(VEN) – During her recent visit to the Republic of Korea (RoK), National Assembly Chairperson Nguyen Thi Kim Ngan witnessed the signing of a memorandum of understanding (MoU) on an action plan to achieve the US$100 billion bilateral trade target set for 2020 in a balanced manner.
Trade between Vietnam and the RoK has increased by 87 times, from US$0.5 billion in 1992 to US$43.6 billion in 2016, with breakthroughs achieved since the free trade agreement between the two countries took effect on December 20, 2015. In 2016, bilateral trade grew 19.1 percent compared with 2015, and in 2017 compared with 2016, the growth was 41.7 percent. In 2016, the RoK was Vietnam’s third largest trading partner. In 2017, it surpassed the US to rank second, after China, with bilateral trade reaching US$61.7 billion.
Notably, in 2009, Vietnam and the RoK set a US$20 billion target for bilateral trade in 2015, but the achieved result was US$36.5 billion. In 2013, the two countries set a new target of US$70 billion for 2020, but this year, the target has been raised to US$100 billion. These figures reflect the determination of both sides to upgrade bilateral trade relations and make them more substantial.
The potential for trade and investment expansion between Vietnam and Korea stems from many reasons.
(1) Goods traded between the two countries do not compete but complement each other, enabling each side to bring its advantages into play for mutual prosperity.
2) The RoK economy is thriving, resulting in higher purchasing power and increased import demand.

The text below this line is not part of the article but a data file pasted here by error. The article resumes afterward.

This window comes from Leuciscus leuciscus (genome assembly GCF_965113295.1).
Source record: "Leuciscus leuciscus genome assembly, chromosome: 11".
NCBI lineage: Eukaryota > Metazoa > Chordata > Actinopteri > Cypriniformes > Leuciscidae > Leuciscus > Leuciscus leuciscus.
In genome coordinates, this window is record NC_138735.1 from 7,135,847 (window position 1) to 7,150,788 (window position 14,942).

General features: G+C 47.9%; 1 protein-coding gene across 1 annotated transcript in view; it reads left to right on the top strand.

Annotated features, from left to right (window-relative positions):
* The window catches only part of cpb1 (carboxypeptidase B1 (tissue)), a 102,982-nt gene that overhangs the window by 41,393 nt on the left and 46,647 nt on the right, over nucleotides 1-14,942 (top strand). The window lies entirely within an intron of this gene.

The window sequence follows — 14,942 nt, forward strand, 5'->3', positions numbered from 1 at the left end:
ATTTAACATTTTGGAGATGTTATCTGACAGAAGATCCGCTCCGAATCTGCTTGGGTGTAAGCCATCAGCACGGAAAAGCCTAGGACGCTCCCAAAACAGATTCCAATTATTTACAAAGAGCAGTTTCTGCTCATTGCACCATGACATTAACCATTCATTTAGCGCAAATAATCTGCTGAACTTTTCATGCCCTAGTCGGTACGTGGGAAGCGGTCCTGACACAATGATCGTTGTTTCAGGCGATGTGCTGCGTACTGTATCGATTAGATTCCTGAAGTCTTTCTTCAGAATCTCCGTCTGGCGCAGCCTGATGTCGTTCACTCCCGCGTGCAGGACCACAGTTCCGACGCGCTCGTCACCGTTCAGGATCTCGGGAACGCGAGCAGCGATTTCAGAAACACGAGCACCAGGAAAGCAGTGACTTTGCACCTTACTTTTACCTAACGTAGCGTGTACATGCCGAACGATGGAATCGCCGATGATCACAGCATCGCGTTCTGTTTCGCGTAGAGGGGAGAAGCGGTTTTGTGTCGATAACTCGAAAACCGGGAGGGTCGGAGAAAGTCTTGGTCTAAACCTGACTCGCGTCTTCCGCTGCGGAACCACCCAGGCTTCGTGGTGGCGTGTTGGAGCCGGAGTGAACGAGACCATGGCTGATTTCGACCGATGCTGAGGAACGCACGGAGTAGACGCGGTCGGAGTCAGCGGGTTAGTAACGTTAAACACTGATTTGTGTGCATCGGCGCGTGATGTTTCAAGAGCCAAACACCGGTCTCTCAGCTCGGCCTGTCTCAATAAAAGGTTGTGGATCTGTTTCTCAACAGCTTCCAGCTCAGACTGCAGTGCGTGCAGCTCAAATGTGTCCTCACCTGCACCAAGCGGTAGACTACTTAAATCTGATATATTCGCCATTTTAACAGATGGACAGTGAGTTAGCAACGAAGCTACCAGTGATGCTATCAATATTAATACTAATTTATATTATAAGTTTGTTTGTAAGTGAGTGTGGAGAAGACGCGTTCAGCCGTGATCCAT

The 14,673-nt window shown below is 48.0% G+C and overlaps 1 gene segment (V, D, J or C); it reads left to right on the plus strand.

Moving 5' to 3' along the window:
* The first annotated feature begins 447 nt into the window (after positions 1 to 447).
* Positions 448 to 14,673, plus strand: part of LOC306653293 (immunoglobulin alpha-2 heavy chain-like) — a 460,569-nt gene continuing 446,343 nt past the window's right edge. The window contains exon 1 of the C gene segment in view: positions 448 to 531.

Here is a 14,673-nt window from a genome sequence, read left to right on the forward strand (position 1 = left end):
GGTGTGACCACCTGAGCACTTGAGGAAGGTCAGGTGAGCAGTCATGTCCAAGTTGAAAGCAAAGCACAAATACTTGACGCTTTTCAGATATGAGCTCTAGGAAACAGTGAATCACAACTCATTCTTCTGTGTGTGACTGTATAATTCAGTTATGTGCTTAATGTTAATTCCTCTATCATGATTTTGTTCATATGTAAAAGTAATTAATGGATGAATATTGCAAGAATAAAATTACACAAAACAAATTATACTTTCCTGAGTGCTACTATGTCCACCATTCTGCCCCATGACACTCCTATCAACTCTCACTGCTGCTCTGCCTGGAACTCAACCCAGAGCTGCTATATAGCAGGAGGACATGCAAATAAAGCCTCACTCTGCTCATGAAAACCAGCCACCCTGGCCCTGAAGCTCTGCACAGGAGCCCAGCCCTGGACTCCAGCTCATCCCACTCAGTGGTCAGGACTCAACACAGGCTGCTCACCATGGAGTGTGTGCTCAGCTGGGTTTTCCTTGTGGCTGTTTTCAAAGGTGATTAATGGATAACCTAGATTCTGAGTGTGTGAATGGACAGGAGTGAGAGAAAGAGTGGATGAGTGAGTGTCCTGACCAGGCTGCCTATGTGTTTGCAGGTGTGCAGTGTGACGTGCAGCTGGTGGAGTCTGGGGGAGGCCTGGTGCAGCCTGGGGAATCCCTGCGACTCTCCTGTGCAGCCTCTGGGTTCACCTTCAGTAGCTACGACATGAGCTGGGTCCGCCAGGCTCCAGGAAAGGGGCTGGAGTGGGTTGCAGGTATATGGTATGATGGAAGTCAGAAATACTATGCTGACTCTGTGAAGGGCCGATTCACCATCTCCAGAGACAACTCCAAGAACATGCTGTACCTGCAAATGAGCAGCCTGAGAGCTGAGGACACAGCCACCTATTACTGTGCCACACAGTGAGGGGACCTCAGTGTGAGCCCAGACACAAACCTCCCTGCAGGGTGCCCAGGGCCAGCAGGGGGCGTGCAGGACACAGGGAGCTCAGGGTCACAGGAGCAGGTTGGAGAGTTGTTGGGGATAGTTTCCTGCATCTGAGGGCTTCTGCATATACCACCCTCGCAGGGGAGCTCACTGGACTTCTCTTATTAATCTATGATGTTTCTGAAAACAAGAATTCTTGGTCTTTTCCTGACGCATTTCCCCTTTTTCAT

(3) The RoK is promoting the implementation of its “Look South” policy in an effort to expand trade with ASEAN member states to the level of its trade with China.
(4) Major distribution groups and food processing giants from the RoK, such as Emart and Lotte, have come to Vietnam to seek outsourcing services.
(5) Both countries have taken advantage of preferences presented by the RoK’s free trade agreements (FTAs) with ASEAN and Vietnam.
(6) The RoK is one of the leading foreign investors in Vietnam in terms of number of foreign direct investment (FDI) projects and capital. The RoK’s FDI in Vietnam has created a source of products for export, some of which are now present in global distribution channels, creating a driving force for Vietnamese exports.
(7) High-ranking leaders of both countries consider bilateral economic cooperation and trade ties a major component of diplomatic activities. The MoU signed during NA Chairperson Nguyen Thi Kim Ngan’s visit to the RoK is expected to create a new impulse for bilateral trade growth, investment and economic cooperation.
Vietnam still faces a deficit in trade with the RoK. To achieve the US$100 billion target in a balanced manner, Vietnam believes the following measures are required to reduce the trade deficit gradually:
(1) Promoting the manufacturing of international-standard products of clear origin and competitive prices for export to the RoK. Exports to this market should be products that suit the tastes of local consumers and the Vietnamese community in the RoK.
(2) Organizing export activities in a professional and effective manner; accessing RoK importers, distributors and retailers; inviting RoK importers to Vietnam to survey domestic companies, providing them with design consultancy and ordering products for sale in the RoK or supply to global distribution systems of major groups.
(3) Disseminating updated information about the RoK’s import regulations and procedures.
(4) Restricting the import of products that can be made in Vietnam; coping flexibly with trade protectionism and dealing on a timely basis with trade disputes to protect Vietnam’s legitimate interests.
(5) Management authorities, business associations and Vietnam’s representatives in the RoK, as well as the RoK’s representatives in Vietnam, should support companies.
Nguyen Duy Nghia
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